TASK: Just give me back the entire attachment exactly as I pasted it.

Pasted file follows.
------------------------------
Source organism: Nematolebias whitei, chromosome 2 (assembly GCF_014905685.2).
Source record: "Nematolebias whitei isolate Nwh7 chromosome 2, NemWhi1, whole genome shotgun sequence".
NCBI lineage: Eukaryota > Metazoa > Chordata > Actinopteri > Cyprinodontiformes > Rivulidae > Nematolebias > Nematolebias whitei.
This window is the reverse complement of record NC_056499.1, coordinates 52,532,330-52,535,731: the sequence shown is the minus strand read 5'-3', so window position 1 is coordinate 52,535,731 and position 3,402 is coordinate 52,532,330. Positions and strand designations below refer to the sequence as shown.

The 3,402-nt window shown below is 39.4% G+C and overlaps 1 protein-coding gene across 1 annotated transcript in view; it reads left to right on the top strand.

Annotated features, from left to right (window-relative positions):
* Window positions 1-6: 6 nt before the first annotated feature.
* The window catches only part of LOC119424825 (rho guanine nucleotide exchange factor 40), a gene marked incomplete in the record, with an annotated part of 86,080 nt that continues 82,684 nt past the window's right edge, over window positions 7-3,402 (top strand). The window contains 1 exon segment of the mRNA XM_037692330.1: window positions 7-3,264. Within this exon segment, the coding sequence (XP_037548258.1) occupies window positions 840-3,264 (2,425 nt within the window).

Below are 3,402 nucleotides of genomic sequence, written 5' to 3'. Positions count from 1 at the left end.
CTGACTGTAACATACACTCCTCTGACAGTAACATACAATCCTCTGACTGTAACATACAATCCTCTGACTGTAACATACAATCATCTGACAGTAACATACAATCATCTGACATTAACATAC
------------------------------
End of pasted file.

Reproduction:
Source organism: Nematolebias whitei, chromosome 2 (assembly GCF_014905685.2).
Source record: "Nematolebias whitei isolate Nwh7 chromosome 2, NemWhi1, whole genome shotgun sequence".
NCBI lineage: Eukaryota > Metazoa > Chordata > Actinopteri > Cyprinodontiformes > Rivulidae > Nematolebias > Nematolebias whitei.
This window is the reverse complement of record NC_056499.1, coordinates 52,532,330-52,535,731: the sequence shown is the minus strand read 5'-3', so window position 1 is coordinate 52,535,731 and position 3,402 is coordinate 52,532,330. Positions and strand designations below refer to the sequence as shown.

The 3,402-nt window shown below is 39.4% G+C and overlaps 1 protein-coding gene across 1 annotated transcript in view; it reads left to right on the top strand.

Annotated features, from left to right (window-relative positions):
* Window positions 1-6: 6 nt before the first annotated feature.
* The window catches only part of LOC119424825 (rho guanine nucleotide exchange factor 40), a gene marked incomplete in the record, with an annotated part of 86,080 nt that continues 82,684 nt past the window's right edge, over window positions 7-3,402 (top strand). The window contains 1 exon segment of the mRNA XM_037692330.1: window positions 7-3,264. Within this exon segment, the coding sequence (XP_037548258.1) occupies window positions 840-3,264 (2,425 nt within the window).

Below are 3,402 nucleotides of genomic sequence, written 5' to 3'. Positions count from 1 at the left end.
CTGACTGTAACATACACTCCTCTGACAGTAACATACAATCCTCTGACTGTAACATACAATCCTCTGACTGTAACATACAATCATCTGACAGTAACATACAATCATCTGACATTAACATAC